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Chapter 4. Communication: The Lifeblood ... > Listening: More Than Just Hearing - Pg. 42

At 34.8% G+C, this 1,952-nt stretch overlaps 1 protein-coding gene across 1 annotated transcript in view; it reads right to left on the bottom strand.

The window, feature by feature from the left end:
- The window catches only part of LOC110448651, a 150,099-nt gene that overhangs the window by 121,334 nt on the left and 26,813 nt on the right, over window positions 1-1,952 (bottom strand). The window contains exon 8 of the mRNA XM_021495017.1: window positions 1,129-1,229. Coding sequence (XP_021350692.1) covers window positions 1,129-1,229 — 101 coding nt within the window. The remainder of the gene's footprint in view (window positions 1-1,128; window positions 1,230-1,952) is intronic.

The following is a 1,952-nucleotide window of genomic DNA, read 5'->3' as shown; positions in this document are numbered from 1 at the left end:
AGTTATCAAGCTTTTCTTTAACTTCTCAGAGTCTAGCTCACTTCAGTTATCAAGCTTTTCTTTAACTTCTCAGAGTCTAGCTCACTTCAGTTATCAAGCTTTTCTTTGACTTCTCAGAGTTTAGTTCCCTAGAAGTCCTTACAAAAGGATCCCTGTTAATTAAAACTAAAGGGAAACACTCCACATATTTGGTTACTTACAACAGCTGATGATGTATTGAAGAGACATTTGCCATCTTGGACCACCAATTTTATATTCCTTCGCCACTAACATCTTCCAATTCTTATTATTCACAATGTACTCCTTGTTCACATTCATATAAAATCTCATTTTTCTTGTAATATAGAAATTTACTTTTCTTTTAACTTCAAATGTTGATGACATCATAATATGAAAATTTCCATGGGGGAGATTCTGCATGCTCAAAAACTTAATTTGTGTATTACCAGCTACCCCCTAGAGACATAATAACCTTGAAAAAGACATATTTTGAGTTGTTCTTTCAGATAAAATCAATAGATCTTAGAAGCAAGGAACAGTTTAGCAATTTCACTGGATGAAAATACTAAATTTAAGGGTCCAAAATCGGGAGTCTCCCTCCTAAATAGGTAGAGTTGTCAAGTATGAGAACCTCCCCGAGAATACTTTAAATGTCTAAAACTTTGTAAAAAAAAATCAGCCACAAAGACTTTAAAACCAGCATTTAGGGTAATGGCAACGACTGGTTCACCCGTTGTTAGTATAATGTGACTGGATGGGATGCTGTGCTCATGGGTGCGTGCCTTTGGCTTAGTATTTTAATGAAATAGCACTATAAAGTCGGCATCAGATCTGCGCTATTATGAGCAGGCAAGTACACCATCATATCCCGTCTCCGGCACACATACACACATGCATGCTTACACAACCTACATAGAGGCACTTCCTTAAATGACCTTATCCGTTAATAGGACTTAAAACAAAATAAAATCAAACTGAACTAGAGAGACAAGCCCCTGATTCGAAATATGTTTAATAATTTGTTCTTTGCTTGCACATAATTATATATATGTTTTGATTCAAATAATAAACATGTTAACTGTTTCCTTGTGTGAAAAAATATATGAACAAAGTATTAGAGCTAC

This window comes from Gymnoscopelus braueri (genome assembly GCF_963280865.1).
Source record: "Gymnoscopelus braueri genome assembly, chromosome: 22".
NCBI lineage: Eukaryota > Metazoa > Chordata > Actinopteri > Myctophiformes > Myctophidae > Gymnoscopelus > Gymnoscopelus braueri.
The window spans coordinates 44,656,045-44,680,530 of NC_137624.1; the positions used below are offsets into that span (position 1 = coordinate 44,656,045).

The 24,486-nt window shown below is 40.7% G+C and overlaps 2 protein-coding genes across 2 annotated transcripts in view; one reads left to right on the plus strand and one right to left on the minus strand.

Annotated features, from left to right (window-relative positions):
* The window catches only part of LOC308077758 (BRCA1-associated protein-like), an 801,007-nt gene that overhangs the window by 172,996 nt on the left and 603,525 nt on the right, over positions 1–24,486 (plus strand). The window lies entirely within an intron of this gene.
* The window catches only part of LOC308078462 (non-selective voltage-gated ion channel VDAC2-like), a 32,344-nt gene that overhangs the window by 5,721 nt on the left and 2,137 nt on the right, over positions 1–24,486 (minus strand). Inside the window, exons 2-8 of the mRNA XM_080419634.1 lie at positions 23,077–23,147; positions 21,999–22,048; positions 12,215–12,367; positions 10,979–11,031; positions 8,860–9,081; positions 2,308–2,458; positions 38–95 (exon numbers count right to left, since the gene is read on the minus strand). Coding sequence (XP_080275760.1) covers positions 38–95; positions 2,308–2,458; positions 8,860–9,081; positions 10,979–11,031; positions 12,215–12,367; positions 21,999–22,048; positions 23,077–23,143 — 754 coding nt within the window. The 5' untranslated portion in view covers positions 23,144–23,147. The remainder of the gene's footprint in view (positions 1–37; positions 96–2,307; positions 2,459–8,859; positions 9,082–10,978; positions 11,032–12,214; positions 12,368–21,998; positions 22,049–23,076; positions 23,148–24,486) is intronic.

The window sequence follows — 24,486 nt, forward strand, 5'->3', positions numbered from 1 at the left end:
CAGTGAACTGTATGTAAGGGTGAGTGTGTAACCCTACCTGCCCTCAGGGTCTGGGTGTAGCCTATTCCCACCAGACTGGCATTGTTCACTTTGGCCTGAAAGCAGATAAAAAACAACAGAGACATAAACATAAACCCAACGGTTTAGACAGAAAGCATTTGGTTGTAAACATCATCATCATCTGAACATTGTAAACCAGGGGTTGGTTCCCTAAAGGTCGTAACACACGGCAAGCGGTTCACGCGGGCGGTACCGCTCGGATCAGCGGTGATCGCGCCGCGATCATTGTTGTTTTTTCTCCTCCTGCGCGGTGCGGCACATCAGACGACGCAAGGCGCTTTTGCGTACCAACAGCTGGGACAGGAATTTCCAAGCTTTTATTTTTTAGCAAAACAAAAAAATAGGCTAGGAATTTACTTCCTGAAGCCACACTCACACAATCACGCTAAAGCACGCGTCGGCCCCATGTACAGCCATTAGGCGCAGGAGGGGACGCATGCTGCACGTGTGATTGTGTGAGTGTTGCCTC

Communication: The Lifeblood of Team Success Explain reasons. Answer questions from the team. Motivate team to action. 42 · Don't interrupt. A pause should not be a signal for you to start talking. Wait. · Be an empathic listener. Listen with your heart as well as your head. Try to feel what other people are feeling when they speak. In other words, put yourself in the speaker's shoes. Five Strategies to Make You a Better Listener You can become a better listener. You can stop some of the main causes of ineffective listening before they begin. All you have to do is make a few changes in your work environment and in your approach to listening: a small effort with a big return. 1. Shut off the telephone.The greatest distraction is probably the telephone. You want to give the speaker your full attention--and the phone rings. Answering the call not only interrupts your discussion but also disrupts the flow of your thoughts. Even after you've hung up, your mind may still be pondering the call. If you know that you'll be having a lengthy discussion at your desk, arrange for someone else to handle your calls or set your voice mail to pick up all calls right away. If this isn't possible, get away from the telephone. Try an empty conference room: The phone there won't distract you, and no one knows that you're there--so it probably won't ring. Hide the papers.If your desk is strewn with papers, you'll probably sit there skimming them until you realize too late that you're reading a letter or memo instead of listening. If you go to a conference room, take only the papers that are related to the discussion. If you must stay at your desk, put the papers in a drawer so that you won't be tempted to read them. Don't get too comfortable.Some years ago I was discussing a situation with another manager. As was my custom, I sat in my comfortable executive chair with my hands behind my head. Maybe I rocked a little, but fortunately, I caught myself before I dozed off. Ever since then, rather than take a relaxing position when I engage in discussions, I've made a point of sitting on the edge of my chair and leaning forward rather than backward when engaged in discussions. This position not only brings me physically closer to the other person, but also enables me to be more attentive, and helps me to maintain eye contact. It also shows the other person that I'm truly interested in getting the full story he or she is relating and that I take seriously what is being said. And because I'm not quite so comfortable, there's less of a tendency to daydream. Don't think about your rebuttal.It's tempting to pick up one or two points that the speaker is making and plan how you will respond to them. Do this and you'll probably miss much of the balance of what is being said, often the really important matters. Concentrate on what is said through the entire process. Take notes.It's impossible to remember everything that's said in a lengthy discussion. Jot down key words or phrases. Write down figures or important facts, just enough to help you remember. Immediately after a meeting, while the information is still fresh in your mind, write a detailed summary. Dictate it into a recorder, enter it into your computer, or write it in your notebook, whichever is best for you. No No No No 1. 2. 3. 4. Do you keep interrupting when somebody is trying to tell you something? Do you look at papers during the discussion? Do you come to conclusions before you hear the whole story? Does your body language signal lack of interest? 2. 3. 4. 5. Table 4-1. Evaluate Your Listening Skills Yes Yes Yes Yes